This collection showcases Aotearoa Lesbian, Gay, Bisexual and Transgender screen production. The journey to Shortland Street civil unions, rainbows in Parliament and the Big Gay Out is one of pride, but also one of secrets, shame and discrimination. As Peter Wells writes in this introduction, the titles are testament to a — joyful, defiant — struggle to "fight to exist".
Reporter Paul Hobbs joins the Kiwis congregating at the Cannes Film Festival for this 2004 One Network News report. Hobbs is on the French Riviera to hear about two of the most expensive New Zealand stories yet to win funding: historical drama River Queen and vampire tale Perfect Creature. Hobbs hints at budgets north of $20 million. Among the Kiwis talking things up are NZ Film Commission Chief Executive Ruth Harley, River Queen investor Eric Watson, and director Roger Donaldson. Cliff Curtis pops by, and Fat Freddy's Drop lay down some party tunes.
In these short clips from our ScreenTalk interviews, directors, actors and others share their memories of classic films, as we mark 40 years of the NZ Film Commission. - Roger Donaldson on odd Sleeping Dogs phone calls - David Blyth on Angel Mine being ahead of its time - Kelly Johnson on acting in Goodbye Pork Pie - Roger Donaldson on Smash Palace - Geoff Murphy on Utu's scale - Ian Mune on making Came a Hot Friday - Vincent Ward on early film exploits - Tom Scott on writing Footrot Flats with Murray Ball - Greg Johnson on acting in End of the Golden Weather - Rena Owen on Once Were Warriors - Melanie Lynskey on auditioning for Heavenly Creatures - Ngila Dickson on The Lord of the Rings - Niki Caro on missing Whale Rider's success - Antony Starr on Anthony Hopkins - Oscar Kightley on Sione's Wedding - Tammy Davis on Black Sheep - Leanne Pooley on the Topp Twins - Taika Waititi on napping at the Oscars - Cliff Curtis on The Dark Horse - Cohen Holloway on his Wilderpeople stars
This 1986 Kaleidoscope excerpt visits the world’s premier film festival. Reporter and future Once Were Warriors producer Robin Scholes begins with the official competition – where two years before Vigil vied for the top prize, the Palme d’Or – then focuses on Kiwi films being promoted in the marketplace. She interviews the NZ Film Commission's Lindsay Shelton (selling Arriving Tuesday); Dorothee Pinfold (Dangerous Orphans), asks producer Larry Parr (Bridge to Nowhere) if Kiwi films can survive without tax breaks, and chats to Challenge Films' Henry Fownes and Paul Davis.
German-born Kiwi director Florian Habicht charts the journey of Britpop band Pulp to their 2012 Sheffield farewell concert. As well as singing along with the common people, and interviews with Jarvis Cocker and band (musing on everything from ageing to fishmongering), Habicht reunites with his Love Story co-writer and cinematographer to pay tribute to the band’s hometown and fans (including a rest home rendition of ‘Help the Aged’). The film premiered to strong reviews at US festival South by Southwest, where Variety found it “warmly human” and “artfully witty”.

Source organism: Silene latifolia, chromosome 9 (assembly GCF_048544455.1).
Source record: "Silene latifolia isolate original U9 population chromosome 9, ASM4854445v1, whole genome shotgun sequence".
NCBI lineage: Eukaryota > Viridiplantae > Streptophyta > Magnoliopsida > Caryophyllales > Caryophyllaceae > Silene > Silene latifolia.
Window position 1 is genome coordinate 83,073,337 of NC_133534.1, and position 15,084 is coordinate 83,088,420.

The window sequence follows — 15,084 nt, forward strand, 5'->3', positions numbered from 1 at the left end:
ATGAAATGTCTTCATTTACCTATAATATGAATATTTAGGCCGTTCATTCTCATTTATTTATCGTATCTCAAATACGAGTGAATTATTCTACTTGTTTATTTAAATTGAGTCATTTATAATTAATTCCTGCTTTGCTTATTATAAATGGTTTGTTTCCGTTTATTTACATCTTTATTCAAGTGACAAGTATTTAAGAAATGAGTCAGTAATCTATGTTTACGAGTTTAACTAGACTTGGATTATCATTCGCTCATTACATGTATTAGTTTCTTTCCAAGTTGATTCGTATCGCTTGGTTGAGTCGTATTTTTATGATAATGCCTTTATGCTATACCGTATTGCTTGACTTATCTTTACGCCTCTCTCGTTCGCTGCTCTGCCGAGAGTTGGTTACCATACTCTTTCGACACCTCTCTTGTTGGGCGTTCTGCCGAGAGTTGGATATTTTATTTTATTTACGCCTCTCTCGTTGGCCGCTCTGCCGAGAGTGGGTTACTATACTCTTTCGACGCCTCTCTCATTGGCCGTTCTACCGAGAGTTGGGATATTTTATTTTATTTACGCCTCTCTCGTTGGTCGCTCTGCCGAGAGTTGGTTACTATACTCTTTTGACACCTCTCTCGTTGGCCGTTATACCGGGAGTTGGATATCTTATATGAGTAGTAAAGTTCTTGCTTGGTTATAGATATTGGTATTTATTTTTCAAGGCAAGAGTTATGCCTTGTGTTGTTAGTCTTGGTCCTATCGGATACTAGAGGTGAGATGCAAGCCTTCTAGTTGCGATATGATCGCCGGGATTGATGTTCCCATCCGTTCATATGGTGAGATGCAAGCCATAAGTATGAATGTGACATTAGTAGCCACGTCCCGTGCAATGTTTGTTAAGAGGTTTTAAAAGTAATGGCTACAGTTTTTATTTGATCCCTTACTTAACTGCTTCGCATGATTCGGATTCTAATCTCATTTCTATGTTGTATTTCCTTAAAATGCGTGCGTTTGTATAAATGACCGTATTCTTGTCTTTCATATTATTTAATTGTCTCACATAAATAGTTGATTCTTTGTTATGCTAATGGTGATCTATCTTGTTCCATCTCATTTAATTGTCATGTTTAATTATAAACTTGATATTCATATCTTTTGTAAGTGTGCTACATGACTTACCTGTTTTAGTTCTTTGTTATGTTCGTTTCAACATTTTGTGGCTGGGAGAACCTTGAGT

Long ago a beloved NZ tourism advertisement revolved around a globe-trotting Kiwi who made the mistake of leaving town without seeing his country. This tourism-themed short is a variation on the theme. Veterans Kate Harcourt and Helen Moulder play speed-crazed neighbours, whose competitive spirit stretches to comparisons of the extent of their grandsons' travels. Directed by Australian Aya Tanimura, Sweet As nabbed the People's Choice award in Your Big Break, an international contest run by Tourism New Zealand to promote Aotearoa's scenery.
Man. Woman. Motorcycle. Beach. Road. This short film makes clear that Rodney Charters had a certain way with images, long before he got busy shooting television (24, Roswell) in the USA. Charters directed Film Exercise while he was an arts student in Auckland in the 1960s. It helped him win a place at London's Royal College of Art. Favouring music and unusual angles over dialogue, the film celebrates the joys of being young and on the move, while capturing scenes of Auckland nightlife including a Mt Eden party. The La De Da's supply the custom-built soundtrack.
Made at Auckland's Media Design School, these CGI heavy short films combine the expertise of lecturer James Cunningham (director of award-winners Poppy and Infection) with the raw smarts and hard work of his 3D animation students. With established industry talents helping guide the students, the results have won awards and selection to an impressive range of international festivals, including computer graphics conference SIGGRAPH. 2011's effort saw the screen debut of alien hunter Dr Grordbort, originally created by Weta Workshop's Greg Broadmore.
Before he was an acclaimed cinematographer, Leon Narbey was another kind of artist. Narbey shot this film to document Real Time, an immersive light and sound installation he created for the opening of New Plymouth's Govett-Brewster Art Gallery in 1970. Real Time took over the entire gallery: viewers entered an altered landscape of glittering materials, neon flashes and an industrial soundtrack triggered by the movements of the crowd. The film opens with quickfire shots of the official opening ceremony, before the camera enters a new and strange world of sensory thrills.
According to One Network News newsreader Tom Bradley, “New Zealand’s best hope for a prize” at Cannes in 1995 is Sam Neill and Judy Rymer's documentary Cinema of Unease. Neill’s personal history of Kiwi movies made its debut in the festival’s official competition. Mark Sainsbury reports from Cannes (where the awards haven’t yet been announced, but the film has won rave reviews) and interviews Neill – who reckons Kiwi film has come of age, but needs government support. He also meets Gaylene Preston, who talks sex during wartime, while promoting her documentary War Stories.